Gibbons Gazette Winter Special Editorial

How do the students of Gibbons Middle School celebrate Christmas?

Spencer Garrison, Writer, Editor, Statician

Gibbons Gazette Winter Holidays Editorial


     This year the Gibbons Gazette staff has come together to tell you how they celebrate the Winter Holidays. Every individual has a unique story to tell about this special time of year; some celebrate Christmas, some celebrate other holidays altogether. So, without further ado, let’s investigate how the Gibbons Gazette staff celebrates the holidays.


    Up first is a response from Gazette staff member, Hannah Newmark. Hannah celebrates the Jewish holiday Hanukkah. At the start of Hanukkah she lights the first candle of nine on the menorah. Hannah talks about how she receives presents for the next eight nights until the end of Hanukkah. Hannah also enjoys eating a food called gelt. You might be familiar with gelt, as it is similar to chocolate coins that you might find in a candy store. However, the most important thing is that Hannah gets to enjoy time with her family.

    The next response comes from a Gibbons Gazette staff member named Anvi Todi. Even though Anvi isn’t Christian, she still enjoys a traditional Christmas with her family. Anvi says that often her cousin will come over to enjoy the holidays with Anvi, and they really enjoy their time together. They like to bake and solve puzzles sometimes. At the end of the break, everyone is sad to go, but happy for the times together. 

     We’ve also received a very unique response from Siri Chillara, a valued member of the Gazette. Siri likes to have friends over for Christmas instead of just family. In some ways, friends can be quite like families; they’re the people who know you best and make you who you are. A lot of the holiday focus is on family, but sometimes it’s nice to celebrate with your friends as well. Siri and her friends like to watch movies for the duration of the holiday.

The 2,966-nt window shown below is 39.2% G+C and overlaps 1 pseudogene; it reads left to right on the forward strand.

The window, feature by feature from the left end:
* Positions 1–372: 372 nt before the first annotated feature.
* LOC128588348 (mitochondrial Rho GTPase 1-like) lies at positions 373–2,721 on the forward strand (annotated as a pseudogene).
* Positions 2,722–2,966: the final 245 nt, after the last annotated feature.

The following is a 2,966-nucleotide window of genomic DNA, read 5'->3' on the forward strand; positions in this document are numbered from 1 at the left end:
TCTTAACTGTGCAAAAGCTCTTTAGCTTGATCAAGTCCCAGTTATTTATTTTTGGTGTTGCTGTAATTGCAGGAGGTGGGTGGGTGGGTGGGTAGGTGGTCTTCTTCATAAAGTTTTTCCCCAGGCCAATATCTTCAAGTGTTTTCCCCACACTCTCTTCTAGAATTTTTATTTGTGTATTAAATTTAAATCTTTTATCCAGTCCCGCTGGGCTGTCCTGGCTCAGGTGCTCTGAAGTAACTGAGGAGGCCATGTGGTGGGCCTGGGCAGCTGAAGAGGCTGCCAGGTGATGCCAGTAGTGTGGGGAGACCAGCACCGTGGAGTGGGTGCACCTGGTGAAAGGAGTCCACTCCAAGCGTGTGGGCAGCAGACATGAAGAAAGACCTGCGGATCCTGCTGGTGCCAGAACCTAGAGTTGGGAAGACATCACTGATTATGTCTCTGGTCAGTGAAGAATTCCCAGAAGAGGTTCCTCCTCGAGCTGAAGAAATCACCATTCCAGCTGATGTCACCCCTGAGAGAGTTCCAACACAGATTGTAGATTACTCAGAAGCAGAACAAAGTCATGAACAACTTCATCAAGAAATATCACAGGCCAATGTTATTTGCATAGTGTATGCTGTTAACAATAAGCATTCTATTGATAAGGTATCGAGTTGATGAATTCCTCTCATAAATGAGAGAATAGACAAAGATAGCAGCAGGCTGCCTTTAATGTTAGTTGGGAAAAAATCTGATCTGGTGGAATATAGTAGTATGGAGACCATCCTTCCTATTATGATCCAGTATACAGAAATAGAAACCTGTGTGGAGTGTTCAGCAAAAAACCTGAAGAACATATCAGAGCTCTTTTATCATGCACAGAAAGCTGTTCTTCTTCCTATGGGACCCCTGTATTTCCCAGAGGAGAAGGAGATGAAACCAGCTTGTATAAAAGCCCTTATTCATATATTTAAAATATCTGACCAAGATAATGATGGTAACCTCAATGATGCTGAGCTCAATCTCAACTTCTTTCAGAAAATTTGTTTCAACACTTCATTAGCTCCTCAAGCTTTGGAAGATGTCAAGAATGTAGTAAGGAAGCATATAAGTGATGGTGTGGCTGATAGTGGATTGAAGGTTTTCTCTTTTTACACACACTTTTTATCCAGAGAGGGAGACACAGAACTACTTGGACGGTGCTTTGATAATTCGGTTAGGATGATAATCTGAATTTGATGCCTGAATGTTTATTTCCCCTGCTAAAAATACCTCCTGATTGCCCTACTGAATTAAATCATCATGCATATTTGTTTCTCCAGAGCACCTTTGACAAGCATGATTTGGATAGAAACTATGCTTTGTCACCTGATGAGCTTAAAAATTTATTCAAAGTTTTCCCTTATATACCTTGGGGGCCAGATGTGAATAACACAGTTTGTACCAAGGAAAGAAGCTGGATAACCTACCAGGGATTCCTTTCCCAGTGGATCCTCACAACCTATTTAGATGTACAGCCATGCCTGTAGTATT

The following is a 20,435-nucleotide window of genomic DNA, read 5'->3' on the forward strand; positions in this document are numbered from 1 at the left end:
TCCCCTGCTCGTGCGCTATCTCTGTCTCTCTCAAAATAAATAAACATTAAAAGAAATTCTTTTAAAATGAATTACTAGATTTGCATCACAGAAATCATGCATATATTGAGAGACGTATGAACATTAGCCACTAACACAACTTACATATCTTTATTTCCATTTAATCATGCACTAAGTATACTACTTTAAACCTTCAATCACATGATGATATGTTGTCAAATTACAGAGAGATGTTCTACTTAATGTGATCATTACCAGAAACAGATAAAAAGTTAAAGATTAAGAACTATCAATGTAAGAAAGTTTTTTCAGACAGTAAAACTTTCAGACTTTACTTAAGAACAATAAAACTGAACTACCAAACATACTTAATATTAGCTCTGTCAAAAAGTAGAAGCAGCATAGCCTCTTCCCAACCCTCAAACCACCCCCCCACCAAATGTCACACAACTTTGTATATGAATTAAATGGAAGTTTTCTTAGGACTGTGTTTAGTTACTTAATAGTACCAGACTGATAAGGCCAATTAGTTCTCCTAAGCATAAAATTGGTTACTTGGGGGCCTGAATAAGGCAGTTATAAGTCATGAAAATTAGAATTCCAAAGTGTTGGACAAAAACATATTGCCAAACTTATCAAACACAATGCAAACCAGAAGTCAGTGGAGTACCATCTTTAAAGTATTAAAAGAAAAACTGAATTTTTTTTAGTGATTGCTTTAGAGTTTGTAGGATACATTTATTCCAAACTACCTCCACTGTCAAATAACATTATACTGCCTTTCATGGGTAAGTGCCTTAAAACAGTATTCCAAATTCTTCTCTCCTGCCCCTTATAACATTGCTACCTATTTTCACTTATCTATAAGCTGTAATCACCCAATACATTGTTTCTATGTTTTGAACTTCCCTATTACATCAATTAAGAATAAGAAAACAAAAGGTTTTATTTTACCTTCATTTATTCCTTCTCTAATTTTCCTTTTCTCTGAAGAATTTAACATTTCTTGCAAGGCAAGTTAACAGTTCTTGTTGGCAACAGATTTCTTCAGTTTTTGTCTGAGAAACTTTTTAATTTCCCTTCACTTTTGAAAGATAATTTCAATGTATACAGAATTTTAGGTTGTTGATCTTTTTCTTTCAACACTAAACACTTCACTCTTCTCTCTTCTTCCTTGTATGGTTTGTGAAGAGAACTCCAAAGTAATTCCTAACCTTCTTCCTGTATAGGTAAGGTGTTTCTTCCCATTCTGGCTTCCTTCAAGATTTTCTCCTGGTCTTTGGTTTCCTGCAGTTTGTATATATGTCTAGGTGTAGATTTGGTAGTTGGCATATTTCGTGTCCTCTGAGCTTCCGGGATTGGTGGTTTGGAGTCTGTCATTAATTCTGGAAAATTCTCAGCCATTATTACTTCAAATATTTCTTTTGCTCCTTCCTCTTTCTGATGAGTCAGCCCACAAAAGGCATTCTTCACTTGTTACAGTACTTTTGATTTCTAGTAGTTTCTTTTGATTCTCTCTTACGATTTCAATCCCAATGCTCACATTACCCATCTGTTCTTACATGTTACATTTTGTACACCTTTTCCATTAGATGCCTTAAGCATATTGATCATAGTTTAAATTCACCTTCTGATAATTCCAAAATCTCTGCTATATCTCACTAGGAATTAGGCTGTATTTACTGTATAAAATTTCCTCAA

Up next is a response from Karen Samuel, a member of the Gazette. Karen celebrates Christmas on January 7th every year and gets to take school off for the holiday. This is because she is Coptic Orthodox, which is an Egyptian branch of the Christian faith. 

  This final entry comes from Sam Hossler. He starts by saying where he goes for the holidays. Sam drives to his grandparents house despite the fact that they live hours away. Sam states that it’s 100% worth it though. Sam’s family even brings the family dog along to play with his grandparents’ dog. Sam and his brother always make a fun time out of running out of the car to ring the doorbell with his brother. The Hosslers can still find ways to have fun even if they’re not spending time with their grandparents. When Sam stays home, he wakes up early on Christmas morning to a tree and gifts. From there Sam has to wait in agonizing anticipation for his father to get up and start recording. From Sam’s perspective, it’d be better for his family to wake up at precisely 8 o’clock each Christmas morning and open their gifts at 8:30.


     Thank you to all who submitted their stories. The point of this article has not been to investigate how different families celebrate the holidays differently, but rather to see how they celebrate in similar ways. While every single person has their own way of celebrating, there are always common motifs among them. To most, this short, sacred week of winter break is looked at with reverie and joy. To me, I think the most important thing about the Winter Holidays isn’t how you celebrate, but how it makes you feel because at the core of every holiday, from every religion or culture, is that happy, warm feeling you get thinking about it. Around this time of year especially, that warm feeling comes from those you spend it with. It’s why all of the entries we’ve received have something to do with family or friends. Enjoying other people is the holiday spirit. Now, onto some statistics.